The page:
« EelmineJätka »
and blest abode. Nor can any mind but one renewed, and which knows by experience the blessedness of a life of peace, form a proper conception of the beauty and holiness of the everlasting rest.
To this rest, the way of peace conducts all who love God. This is heaven; its portals are just beyond the river of death. He who walks in the way of peace till he reaches that river, will pass over it unharmed. He has the sure promise of God, "when thou passest through the waters, I will be with thee; and through the rivers, they shall not overflow thee." And of all who have pursued this way, none have ever found God unfaithful to his promise. For it is written, for the encouragement of all that love him, that "though the mountains depart, and the hills be removed, yet my kindness shall not depart from thee, nor the covenant of my peace be removed, saith the Lord that hath mercy on thee."The Way of Peace.
THE DOMESTIC ALTAR.
It is something to bring the members of a family together twice a day. For "in proportion as the subjects of mutual obligation live apart, they will cease to care for one another. No customs of society are laudable or safe which tend, in any considerable degree, to separate parents from children and brothers from sisters." All such customs go to weaken that sense of mutual dependence, which is commingled, as a vital element, with the domestic affections. Love must be on the wane in any house, the inmates of which rarely meet together. But in the case we are contemplating, they are not merely convened morning and evening to look each other in the face, or to hold a familiar talk. They assemble to engage in one of the most tender and impressive of all services-to listen, as a family, to the counsels of inspired wisdom; to sing in unison their hymns of praise, and bow down together before the throne of grace, and follow the hallowed accents of a father's voice, while he presents, as the revered priest of his household, their common confessions, supplications, thanksgivings and intercessions. Can you wonder that a service like this should have enkindled the enthusiasm of one of the sweetest poets,* who, though his own worst enemy, could never forget the daily worship of his father's house?
Is it possible to conceive of a service better adapted than this to repress all jealousies and envies, to drive away the gloomy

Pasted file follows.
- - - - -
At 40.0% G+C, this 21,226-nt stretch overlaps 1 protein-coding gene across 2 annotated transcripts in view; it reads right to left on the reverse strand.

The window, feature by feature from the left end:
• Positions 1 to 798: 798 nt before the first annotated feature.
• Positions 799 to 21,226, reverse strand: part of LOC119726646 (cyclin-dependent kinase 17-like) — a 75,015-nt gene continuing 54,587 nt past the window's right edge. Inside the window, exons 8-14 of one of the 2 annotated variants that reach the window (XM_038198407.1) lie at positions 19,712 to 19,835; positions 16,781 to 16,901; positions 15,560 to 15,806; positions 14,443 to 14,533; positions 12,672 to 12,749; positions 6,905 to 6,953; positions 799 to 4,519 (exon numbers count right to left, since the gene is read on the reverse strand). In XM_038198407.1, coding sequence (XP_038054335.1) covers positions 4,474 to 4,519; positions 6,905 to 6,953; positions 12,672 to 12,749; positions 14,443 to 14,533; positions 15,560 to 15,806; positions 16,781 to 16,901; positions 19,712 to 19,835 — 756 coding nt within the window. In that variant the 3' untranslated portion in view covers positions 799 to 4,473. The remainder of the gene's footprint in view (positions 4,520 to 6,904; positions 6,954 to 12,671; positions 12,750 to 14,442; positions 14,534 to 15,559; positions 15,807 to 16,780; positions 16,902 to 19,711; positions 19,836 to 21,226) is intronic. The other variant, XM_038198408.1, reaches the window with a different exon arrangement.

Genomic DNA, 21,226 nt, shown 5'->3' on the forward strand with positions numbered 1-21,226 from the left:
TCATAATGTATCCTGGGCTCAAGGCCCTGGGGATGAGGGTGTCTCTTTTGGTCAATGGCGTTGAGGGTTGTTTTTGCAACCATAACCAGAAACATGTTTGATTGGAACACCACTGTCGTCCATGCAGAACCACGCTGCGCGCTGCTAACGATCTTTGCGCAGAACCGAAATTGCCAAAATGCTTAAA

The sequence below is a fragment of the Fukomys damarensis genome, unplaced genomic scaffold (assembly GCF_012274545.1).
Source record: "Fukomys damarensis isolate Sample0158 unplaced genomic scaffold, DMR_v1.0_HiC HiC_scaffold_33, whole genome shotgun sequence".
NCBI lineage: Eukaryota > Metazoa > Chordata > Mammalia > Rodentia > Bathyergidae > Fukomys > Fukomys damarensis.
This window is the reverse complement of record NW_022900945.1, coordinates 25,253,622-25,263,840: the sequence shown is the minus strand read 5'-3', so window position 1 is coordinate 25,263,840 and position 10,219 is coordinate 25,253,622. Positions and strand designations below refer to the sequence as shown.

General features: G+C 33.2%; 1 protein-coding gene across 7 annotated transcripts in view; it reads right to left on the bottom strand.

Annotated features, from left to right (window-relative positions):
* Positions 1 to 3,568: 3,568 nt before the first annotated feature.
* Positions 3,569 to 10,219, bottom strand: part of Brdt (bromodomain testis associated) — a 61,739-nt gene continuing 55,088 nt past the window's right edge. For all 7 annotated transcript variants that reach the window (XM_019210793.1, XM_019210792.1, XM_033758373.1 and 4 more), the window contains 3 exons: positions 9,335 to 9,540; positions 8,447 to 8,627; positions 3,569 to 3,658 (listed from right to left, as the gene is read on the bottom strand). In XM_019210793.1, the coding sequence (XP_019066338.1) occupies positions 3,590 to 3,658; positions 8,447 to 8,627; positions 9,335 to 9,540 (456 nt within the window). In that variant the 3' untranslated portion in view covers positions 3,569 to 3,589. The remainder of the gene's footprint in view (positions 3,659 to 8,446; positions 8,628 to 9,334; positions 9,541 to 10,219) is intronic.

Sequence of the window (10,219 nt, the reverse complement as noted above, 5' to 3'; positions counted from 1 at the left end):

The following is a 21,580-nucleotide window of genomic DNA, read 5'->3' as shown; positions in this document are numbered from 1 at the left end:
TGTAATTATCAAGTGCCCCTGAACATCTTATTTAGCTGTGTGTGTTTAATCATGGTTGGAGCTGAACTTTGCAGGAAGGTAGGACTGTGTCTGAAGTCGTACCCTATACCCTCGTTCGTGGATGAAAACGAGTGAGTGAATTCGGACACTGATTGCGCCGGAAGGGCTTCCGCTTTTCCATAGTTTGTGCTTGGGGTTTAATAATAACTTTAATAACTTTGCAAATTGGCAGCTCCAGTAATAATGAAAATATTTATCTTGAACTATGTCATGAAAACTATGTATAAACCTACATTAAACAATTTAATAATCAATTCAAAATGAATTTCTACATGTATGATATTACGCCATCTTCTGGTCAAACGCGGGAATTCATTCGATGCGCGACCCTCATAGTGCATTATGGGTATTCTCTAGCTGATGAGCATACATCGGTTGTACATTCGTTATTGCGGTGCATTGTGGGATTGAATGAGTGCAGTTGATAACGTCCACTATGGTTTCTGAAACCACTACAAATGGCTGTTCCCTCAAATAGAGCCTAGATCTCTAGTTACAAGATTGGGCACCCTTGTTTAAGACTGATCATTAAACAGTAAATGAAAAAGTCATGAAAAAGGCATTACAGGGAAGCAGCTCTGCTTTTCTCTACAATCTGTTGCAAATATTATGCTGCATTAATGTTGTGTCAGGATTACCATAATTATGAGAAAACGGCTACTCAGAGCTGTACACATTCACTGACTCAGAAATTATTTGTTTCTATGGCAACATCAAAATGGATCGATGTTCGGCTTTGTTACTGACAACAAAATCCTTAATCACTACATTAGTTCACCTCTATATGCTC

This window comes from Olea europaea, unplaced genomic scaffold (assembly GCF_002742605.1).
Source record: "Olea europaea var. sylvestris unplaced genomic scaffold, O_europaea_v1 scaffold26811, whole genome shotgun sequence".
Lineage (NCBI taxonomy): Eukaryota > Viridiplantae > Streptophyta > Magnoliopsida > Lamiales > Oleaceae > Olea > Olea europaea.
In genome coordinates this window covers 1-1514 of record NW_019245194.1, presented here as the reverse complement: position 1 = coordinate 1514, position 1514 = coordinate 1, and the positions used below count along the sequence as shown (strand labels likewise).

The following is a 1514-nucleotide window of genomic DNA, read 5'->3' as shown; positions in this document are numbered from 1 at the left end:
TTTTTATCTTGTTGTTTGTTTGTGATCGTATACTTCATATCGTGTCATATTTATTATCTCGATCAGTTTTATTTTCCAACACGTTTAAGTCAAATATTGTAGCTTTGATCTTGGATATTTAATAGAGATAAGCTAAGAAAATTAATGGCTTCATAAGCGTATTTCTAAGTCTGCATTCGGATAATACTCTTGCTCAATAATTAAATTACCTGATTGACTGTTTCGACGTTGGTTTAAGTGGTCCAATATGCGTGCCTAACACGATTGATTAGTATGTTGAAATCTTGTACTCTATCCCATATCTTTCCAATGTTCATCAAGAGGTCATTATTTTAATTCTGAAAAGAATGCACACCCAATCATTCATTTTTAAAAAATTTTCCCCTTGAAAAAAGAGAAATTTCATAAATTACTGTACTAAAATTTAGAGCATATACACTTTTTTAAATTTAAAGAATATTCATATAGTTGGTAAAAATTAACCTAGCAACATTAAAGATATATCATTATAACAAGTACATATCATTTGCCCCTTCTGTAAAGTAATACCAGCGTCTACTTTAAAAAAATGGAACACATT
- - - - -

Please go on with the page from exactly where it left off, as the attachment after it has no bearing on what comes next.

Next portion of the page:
vapors of moroseness, to restore serenity to every clouded brow, to reburnish the chain of affection, and diffuse an air of cheerfulness through the house? If there is a transient interruption of conjugal cordiality, can the coolness survive the familyprayer? If there are heart-burnings among the children, will they not dissolve like snow in the sun as the petition goes up, "forgive us our trespasses as we forgive those who trespass against us?" If misfortune has come down upon them, will they not cling more closely to each other as they pour their common sorrows into the ear of their common Father? If they are enriched with unlooked-for blessings, will they not feel them to be the more precious as they present their united thank-offering to the Giver of all good?
But I must not detain you with this animating theme. Let me rather invite you to prove for yourselves the efficacy of family worship as a help to domestic happiness. Let it be your first care to rear an altar to God if your house is without oneto repair your altar if it has fallen into decay.
And by this and every other means which God has placed within your reach, strive to prepare yourselves and those who are dearest to you, for a better world. Give the BIBLE the place in your families to which it is entitled, and then, through the unsearchable riches of Christ, many a household among you may hereafter realize that most blessed consummation, and appear A WHOLE FAMILY IN HEAVEN.--The Bible in the Family.
THE INCOMPREHENSIBILITY OF GOD.
"Canst thou by searching find out God? Canst thou find out the Almighty unto perfection? It is high as heaven, what canst thou do? Deeper than hell, what canst thou know? The measure thereof is longer than the earth, and broader than the sea."-JOB xi. 7-9.
THE nature of God is the foundation of all true religion, and the will of God is the rule of all acceptable worship. Therefore the knowledge of God is of the greatest importance. Without it the people perish. Total ignorance here is total ruin. But to know God and Jesus Christ whom he has sent, is eternal life. To see and acknowledge God in all our ways is an essential part of genuine piety. To fail in so doing is no small part of human wickedness. Our thoughts cannot be too much turned to Him, who is in all, and through all, and above all, and over all, God blessed for ever.
Nor is the mysteriousness of the divine nature and government any reason why we should not seek to know what may be known concerning them. To the carnal and unbelieving the darkness around the nature and ways of God is an occasion of stumbling; but to those who are taught from above it brings pious confidence, deep humility, and adoring reverence. Give one the spirit of adoption and self-renunciation, and he cannot be frightened from the presence of his Maker either by the lustre or the darkness round about his throne. Sages have explored
this subject till wisdom fell asleep over her lesson and pride rose up and uttered great swelling words of vanity and blasphemy; but the humble child of God, thirsting for divine knowledge and sitting at the feet of Jesus, has learned more than the ancients, and has become wise unto salvation.